# Confusion on in order problem with combinations

In a permutation of the set ${1, 2, . . . , n}$, a pair $i$, $j$ is out of order if $i < j$ but $i$ occurs after $j$ in the permutation. In a random permutation of the set ${1, 2, . . . , n}$ with all permutations equally likely, what is the expected number of pairs that are out of order?

Solution: $\frac{n\choose2}{2}$

I'm confused on the solution because if $n=3$ then there'd be pairs $(1,1), (1,2), (2,1),(1,3),(3,1),(2,3),(3,2),(2,2),(3,3)$ where 6 our of 9 pairs are out of order. $3\choose2$ $= 3$ and $3/2=1.5$.

Edit: I'm confused on the solution because if $n=3$ then there'd be pairs $(1,2), (2,1),(1,3),(3,1),(2,3),(3,2)$ where 3 out of 6 pairs are out of order. $3\choose2$ $= 3$ and $3/2=1.5$

• You can't talk about pairs being out of order until you choose one particular permutation. You haven't done that. ($(1,1)$ isn't a permutation of $\{1,2,3\}$; $(1,2,3)$, $(1,3,2)$, etc., are.) – Christopher Carl Heckman Apr 17 '16 at 1:11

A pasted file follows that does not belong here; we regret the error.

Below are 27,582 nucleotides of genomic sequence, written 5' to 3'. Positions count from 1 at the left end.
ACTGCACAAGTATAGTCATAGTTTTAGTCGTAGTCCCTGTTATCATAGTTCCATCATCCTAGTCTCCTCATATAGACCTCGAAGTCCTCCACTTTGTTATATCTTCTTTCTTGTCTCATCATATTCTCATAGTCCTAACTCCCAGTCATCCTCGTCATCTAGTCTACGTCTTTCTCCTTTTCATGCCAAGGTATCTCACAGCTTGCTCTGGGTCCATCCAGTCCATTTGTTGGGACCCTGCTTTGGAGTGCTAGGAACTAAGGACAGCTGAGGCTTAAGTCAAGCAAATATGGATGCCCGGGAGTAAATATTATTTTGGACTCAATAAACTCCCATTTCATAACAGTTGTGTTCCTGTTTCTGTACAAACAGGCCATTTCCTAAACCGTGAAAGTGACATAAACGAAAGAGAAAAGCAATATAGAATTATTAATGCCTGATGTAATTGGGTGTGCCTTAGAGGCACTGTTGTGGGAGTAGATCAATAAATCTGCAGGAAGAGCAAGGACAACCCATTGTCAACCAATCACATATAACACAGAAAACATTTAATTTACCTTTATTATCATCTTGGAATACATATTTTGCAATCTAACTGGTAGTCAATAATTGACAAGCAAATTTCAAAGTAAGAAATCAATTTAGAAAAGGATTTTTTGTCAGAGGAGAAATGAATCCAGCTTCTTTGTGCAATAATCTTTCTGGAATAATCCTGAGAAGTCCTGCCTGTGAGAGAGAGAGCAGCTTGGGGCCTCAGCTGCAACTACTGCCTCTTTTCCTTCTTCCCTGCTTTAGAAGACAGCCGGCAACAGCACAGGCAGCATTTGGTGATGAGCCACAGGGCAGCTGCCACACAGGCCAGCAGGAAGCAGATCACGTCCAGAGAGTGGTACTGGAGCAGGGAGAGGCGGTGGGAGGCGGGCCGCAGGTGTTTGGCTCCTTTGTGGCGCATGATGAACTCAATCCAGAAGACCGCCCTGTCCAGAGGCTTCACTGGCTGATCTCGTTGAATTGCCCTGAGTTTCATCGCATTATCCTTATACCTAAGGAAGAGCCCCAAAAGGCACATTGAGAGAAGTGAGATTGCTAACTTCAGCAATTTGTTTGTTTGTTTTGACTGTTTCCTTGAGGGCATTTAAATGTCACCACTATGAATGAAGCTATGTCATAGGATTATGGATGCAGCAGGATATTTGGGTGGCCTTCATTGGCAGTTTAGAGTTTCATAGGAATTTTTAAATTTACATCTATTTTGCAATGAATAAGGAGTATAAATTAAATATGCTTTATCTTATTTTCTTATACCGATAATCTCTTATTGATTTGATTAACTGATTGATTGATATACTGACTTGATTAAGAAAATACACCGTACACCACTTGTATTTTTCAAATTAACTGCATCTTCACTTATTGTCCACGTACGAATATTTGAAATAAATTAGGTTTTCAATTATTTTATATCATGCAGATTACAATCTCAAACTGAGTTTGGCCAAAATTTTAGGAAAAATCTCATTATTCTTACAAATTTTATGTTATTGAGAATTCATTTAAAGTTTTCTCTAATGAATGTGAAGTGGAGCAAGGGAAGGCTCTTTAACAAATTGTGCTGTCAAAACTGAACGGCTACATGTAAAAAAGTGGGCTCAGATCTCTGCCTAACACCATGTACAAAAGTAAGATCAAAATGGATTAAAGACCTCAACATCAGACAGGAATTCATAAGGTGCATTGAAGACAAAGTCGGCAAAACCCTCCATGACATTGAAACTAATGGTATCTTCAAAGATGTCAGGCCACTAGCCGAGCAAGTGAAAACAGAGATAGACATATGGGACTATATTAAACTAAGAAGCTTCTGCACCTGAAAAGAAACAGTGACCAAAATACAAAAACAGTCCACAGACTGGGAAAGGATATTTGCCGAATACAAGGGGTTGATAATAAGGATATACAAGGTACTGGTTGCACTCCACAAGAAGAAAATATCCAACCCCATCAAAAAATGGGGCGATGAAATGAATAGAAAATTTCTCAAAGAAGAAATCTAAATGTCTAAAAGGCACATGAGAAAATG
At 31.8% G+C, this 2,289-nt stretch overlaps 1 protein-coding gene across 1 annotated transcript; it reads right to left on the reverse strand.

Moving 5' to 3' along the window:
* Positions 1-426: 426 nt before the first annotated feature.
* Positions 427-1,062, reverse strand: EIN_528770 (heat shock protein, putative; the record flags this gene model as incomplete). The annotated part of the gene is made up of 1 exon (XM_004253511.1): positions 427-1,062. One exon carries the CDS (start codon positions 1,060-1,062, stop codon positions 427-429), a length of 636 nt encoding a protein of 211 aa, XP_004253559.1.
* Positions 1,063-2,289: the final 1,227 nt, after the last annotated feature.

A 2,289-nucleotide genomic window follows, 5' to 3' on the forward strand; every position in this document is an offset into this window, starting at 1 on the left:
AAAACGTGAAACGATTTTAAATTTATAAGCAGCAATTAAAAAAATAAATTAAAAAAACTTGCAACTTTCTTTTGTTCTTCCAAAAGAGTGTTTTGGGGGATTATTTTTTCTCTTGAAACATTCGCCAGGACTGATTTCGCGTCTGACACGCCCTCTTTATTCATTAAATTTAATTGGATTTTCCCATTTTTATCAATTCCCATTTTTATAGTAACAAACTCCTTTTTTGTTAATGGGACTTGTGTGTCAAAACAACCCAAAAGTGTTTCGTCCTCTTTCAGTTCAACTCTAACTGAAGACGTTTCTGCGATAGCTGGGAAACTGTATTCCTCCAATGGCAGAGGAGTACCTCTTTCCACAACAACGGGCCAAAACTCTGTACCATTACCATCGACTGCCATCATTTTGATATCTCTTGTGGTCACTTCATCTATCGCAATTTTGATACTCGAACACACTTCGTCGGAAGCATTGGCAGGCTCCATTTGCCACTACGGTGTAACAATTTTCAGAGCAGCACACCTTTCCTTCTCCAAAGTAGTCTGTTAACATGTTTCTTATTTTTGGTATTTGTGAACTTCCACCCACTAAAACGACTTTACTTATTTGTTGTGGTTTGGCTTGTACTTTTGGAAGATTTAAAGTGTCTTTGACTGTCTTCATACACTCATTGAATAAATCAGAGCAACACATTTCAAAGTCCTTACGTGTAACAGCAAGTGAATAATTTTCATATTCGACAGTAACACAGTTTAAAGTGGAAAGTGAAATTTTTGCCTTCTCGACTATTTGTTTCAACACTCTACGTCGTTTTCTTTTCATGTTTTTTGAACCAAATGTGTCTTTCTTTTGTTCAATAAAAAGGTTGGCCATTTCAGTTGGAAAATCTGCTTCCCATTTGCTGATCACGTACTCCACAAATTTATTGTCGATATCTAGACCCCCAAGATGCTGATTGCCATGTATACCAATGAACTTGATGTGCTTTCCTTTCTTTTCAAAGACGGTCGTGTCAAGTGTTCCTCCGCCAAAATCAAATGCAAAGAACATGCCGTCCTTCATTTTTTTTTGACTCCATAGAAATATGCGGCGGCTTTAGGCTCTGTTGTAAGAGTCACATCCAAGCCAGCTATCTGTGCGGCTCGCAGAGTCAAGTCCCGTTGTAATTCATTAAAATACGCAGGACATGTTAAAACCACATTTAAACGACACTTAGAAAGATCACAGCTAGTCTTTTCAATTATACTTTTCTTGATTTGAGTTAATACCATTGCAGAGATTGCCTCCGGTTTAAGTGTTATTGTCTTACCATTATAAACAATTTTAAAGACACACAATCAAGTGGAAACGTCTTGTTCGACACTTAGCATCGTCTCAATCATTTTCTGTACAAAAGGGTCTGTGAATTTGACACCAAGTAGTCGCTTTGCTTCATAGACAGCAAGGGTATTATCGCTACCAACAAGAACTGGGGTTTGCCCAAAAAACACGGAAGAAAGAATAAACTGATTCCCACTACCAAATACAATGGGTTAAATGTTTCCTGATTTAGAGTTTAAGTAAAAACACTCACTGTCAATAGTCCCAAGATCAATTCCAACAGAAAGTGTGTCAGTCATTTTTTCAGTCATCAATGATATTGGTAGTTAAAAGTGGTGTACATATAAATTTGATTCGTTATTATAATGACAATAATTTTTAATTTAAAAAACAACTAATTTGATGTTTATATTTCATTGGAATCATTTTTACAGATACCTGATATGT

• Why are you considering the pairs of the form $(a,a)$? The elements of the pairs should be distinct. – Michael Burr Apr 17 '16 at 1:11
• This MSE link might prove useful reading. – Marko Riedel Apr 17 '16 at 1:23

The key is to count by pair of values not by permutation: there are $\binom{n}{2}$ pairs of values and each pair of values $(i,j)$ (with $i<j$) is out-of-order in as many permutations as it is in-order. Therefore each pair of values is counted as out-of-order in $\frac{n!}{2}$ permutations, which means that overall there are $\binom{n}{2} \frac{n!}{2}$ total out-of-order pairs. Since there are $n!$ permutations, that gives an expected value of $\frac{1}{2} \binom{n}{2}$.
For example, if $n=3$: the pair $(1,2)$ is counted as in-order in $(123)$, $(132)$, and $(312)$ and out-of-order in $(213)$, $(231)$, and $(321)$ (permutations are written in one-line notation, not as cycles).